The American Broadcasting Company (ABC), at least until the year 2020. While some didn’t like it the network promoted itself during the Oscar broadcast, I didn’t mind. The Oscars has a worldwide audience of at least one billion, so I can’t fault the network for getting the word out about itself. After all with the Internet and satellite television providers, ABC doesn’t have to content itself with North America anymore. There are opportunities to get the network’s programming out all over the world. So, when opportunity to do some promotion came up, ABC grabbed it.

Bravo Bravo Natalie Moment
Yes, I was rooting for Natalie Portman to get the Oscar for Black Swan. Not only did she work hard in preparing for the role, she worked hard and smart throughout her career. She choose roles that weren’t just “girl next door” or love interest. They ran the gamut from Queen Amidala in the Star Wars prequels to Evey in V for Vendetta and it paid off on Oscar night for her. Also, she was gracious enough to thank her parents, her fiancé Benjamin Millipied and the many, many people who were involved in Black Swan. It costs nothing to say thank you, but it means a lot to those who hear it.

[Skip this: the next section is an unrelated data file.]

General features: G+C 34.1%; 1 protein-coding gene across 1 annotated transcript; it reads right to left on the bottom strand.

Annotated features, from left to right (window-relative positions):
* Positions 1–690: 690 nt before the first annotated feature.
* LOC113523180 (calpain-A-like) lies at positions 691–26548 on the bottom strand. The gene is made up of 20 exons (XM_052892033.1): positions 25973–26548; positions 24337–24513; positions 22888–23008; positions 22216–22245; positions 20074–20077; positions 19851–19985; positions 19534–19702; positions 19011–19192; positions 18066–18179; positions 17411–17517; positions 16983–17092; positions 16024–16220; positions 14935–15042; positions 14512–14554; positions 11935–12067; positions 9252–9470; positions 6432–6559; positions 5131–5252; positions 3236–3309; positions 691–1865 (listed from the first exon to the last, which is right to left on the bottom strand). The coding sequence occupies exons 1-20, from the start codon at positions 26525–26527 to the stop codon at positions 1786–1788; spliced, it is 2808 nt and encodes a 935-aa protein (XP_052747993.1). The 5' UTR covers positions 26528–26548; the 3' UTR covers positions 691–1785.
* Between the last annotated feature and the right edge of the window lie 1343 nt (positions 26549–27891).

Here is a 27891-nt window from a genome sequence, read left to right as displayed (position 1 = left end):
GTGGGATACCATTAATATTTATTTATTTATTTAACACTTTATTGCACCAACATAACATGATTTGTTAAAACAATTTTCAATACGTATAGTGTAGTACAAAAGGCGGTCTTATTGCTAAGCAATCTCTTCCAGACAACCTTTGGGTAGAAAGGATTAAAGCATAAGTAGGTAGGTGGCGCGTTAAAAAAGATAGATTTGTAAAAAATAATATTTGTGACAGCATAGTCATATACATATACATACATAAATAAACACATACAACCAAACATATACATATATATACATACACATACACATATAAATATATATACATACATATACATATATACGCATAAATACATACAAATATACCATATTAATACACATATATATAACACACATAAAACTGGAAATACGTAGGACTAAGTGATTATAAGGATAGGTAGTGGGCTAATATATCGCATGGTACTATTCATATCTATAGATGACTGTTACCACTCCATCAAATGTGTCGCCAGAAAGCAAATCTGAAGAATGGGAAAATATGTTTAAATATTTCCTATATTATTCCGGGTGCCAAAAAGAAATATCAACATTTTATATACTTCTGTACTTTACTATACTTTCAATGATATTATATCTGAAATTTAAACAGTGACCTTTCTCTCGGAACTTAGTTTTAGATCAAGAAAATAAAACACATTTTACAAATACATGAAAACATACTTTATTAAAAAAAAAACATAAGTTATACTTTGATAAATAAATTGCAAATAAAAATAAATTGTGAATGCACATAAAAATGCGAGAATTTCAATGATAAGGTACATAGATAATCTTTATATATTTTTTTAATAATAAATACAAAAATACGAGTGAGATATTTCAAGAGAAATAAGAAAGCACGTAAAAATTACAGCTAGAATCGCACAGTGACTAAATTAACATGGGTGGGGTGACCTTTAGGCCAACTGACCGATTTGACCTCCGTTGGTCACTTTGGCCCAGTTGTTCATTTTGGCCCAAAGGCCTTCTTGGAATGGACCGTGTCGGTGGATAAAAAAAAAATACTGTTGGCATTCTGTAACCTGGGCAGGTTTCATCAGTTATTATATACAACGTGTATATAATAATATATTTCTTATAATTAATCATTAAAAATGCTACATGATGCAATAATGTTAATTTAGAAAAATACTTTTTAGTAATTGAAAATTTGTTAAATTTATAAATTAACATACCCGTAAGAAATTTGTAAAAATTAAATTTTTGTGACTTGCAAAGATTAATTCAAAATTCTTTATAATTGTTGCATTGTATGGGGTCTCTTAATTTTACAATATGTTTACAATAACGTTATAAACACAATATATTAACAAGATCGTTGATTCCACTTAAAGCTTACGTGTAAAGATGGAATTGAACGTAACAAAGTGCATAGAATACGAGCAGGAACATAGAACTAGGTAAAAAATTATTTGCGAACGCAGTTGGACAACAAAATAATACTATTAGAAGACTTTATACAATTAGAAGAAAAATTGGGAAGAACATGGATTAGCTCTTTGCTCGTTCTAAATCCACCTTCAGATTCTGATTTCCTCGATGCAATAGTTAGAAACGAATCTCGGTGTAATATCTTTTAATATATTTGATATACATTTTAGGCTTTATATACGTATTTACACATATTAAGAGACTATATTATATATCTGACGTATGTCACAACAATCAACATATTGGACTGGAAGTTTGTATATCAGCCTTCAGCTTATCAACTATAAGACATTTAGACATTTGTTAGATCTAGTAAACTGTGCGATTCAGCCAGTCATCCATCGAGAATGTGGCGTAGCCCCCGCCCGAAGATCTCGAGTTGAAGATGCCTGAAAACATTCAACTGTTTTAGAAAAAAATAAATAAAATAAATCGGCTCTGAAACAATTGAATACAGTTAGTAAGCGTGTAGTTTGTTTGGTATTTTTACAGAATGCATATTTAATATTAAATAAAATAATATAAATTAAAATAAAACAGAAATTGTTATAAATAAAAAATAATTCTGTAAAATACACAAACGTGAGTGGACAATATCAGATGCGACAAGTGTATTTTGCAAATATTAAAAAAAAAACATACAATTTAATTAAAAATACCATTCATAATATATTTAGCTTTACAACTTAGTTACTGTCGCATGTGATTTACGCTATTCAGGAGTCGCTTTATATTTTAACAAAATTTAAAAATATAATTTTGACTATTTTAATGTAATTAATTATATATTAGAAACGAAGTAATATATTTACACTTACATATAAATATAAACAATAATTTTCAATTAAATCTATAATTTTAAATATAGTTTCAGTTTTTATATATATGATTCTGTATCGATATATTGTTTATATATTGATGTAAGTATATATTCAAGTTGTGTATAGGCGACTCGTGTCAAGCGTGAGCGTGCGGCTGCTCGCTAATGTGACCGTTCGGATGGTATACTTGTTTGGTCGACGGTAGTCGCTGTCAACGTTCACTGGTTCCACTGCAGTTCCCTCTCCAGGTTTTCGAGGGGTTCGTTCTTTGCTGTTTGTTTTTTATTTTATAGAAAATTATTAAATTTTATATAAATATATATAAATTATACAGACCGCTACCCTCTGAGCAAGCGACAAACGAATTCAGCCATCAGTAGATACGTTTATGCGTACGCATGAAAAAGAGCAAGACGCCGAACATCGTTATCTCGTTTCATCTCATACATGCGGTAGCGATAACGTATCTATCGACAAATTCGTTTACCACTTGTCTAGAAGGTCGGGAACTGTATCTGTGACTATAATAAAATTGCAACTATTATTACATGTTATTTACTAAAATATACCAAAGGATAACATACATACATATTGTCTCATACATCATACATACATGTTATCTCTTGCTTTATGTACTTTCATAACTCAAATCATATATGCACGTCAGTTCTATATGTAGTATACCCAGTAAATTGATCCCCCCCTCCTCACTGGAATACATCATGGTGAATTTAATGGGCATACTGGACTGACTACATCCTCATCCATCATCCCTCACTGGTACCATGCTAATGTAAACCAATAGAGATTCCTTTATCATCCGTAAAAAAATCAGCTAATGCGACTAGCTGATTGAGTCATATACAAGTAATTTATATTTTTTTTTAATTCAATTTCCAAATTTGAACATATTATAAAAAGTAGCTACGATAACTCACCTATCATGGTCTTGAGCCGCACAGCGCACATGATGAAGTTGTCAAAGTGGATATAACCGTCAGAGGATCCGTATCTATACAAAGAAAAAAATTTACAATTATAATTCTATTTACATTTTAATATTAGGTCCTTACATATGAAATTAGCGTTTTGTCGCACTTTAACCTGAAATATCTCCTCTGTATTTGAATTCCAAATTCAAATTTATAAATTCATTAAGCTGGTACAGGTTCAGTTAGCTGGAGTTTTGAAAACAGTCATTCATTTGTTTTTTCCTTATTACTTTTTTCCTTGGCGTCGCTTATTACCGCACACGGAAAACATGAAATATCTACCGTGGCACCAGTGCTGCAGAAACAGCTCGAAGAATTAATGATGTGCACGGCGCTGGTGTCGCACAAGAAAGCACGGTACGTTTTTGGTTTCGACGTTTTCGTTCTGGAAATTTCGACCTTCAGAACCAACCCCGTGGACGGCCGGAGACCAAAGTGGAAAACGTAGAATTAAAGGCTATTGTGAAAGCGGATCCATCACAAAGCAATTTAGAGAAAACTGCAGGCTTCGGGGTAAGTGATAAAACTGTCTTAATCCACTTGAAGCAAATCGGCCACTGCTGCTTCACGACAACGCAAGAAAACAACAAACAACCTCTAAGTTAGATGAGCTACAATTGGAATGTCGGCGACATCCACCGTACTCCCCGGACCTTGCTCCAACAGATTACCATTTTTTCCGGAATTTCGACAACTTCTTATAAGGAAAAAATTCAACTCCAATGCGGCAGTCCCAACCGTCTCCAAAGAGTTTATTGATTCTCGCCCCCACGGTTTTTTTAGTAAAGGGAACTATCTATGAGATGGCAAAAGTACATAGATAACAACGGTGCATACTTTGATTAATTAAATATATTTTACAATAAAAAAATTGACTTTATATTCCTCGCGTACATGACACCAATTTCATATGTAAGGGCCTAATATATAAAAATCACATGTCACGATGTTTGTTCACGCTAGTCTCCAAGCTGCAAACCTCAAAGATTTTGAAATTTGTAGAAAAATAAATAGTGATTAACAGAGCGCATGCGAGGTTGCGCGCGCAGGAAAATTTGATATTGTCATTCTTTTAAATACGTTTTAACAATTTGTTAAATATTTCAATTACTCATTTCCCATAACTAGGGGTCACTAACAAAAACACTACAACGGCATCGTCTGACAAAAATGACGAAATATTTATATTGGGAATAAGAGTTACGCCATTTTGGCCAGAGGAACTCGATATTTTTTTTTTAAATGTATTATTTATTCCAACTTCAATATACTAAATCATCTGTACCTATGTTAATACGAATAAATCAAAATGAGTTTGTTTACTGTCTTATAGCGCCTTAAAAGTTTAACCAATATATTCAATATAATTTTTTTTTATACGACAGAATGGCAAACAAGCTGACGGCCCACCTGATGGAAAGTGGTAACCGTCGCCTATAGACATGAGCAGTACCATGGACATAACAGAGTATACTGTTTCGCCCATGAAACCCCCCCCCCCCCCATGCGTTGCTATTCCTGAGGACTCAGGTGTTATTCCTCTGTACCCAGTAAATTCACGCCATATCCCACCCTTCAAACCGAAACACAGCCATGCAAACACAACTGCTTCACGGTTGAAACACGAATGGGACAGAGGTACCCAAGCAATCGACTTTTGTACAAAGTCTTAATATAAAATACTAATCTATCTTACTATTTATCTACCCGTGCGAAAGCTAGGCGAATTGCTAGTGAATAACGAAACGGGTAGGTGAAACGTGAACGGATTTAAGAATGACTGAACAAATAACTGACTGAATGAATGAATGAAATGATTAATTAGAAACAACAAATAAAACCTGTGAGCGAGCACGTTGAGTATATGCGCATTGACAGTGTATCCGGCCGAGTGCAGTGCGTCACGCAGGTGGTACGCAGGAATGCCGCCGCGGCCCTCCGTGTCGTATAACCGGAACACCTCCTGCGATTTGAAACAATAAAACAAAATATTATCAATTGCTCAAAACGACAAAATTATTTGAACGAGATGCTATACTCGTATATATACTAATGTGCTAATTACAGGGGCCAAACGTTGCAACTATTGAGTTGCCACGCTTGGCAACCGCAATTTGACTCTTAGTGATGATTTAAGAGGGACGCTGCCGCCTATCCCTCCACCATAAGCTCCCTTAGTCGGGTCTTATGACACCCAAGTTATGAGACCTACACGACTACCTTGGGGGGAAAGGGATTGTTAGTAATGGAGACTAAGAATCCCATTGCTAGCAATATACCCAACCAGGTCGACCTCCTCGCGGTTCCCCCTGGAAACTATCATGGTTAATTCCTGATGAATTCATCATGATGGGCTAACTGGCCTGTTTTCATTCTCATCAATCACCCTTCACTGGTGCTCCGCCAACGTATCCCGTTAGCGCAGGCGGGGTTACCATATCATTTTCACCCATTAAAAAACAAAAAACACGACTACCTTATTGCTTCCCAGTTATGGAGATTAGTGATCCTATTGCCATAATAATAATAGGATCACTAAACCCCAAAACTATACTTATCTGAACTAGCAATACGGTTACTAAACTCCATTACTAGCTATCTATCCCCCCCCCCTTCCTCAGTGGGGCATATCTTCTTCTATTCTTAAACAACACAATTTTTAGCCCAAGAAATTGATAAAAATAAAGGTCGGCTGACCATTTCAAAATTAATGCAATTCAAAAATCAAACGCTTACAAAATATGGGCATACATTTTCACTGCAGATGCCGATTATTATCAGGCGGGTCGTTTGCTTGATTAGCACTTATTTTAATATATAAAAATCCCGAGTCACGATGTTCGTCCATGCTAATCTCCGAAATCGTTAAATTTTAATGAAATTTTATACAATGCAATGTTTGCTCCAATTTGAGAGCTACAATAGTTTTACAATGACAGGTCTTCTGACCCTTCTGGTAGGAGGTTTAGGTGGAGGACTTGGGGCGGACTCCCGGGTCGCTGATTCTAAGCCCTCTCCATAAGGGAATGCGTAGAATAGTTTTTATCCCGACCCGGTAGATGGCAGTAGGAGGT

Well there you have it, the Oscars in four moments. What will happen with next year’s Oscars? We’ll find out next year.

Sources:
http://oscars.movies.yahoo.com/nominees;_ylt=AgaPEOKqWkPbaM8JKL5jrzhIPKJ4

http://today.msnbc.msn.com/id/41817860/ns/today-entertainment/

http://www.vancouversun.com/entertainment/movie-guide/When+Kirk+Omar+Hollywood+story/4370595/story.html

http://www.youtube.com/watch?v=qfzmj5yYI4Y

ROI From Hollywood Collectibles

September 29, 2010

Recently, I read on Moviematics.com that movie posters, particularly classic movie posters, can be good investments. I also read on Paul Fraser Collectibles.Com that said if a certain item is mentioned in or associated with a successful movie, the value of said item goes up.

Those articles got me thinking. After all, I’ve stated many times on this blog that I don’t recommend people buy movie posters or movie collectibles as investment vehicles, because no one knows which movies will become classics and which ones will be duds. So, I read the articles and found that the authors made good points about collecting with an eye towards return on investment.  Regarding movie posters, Moviematics.com mentions: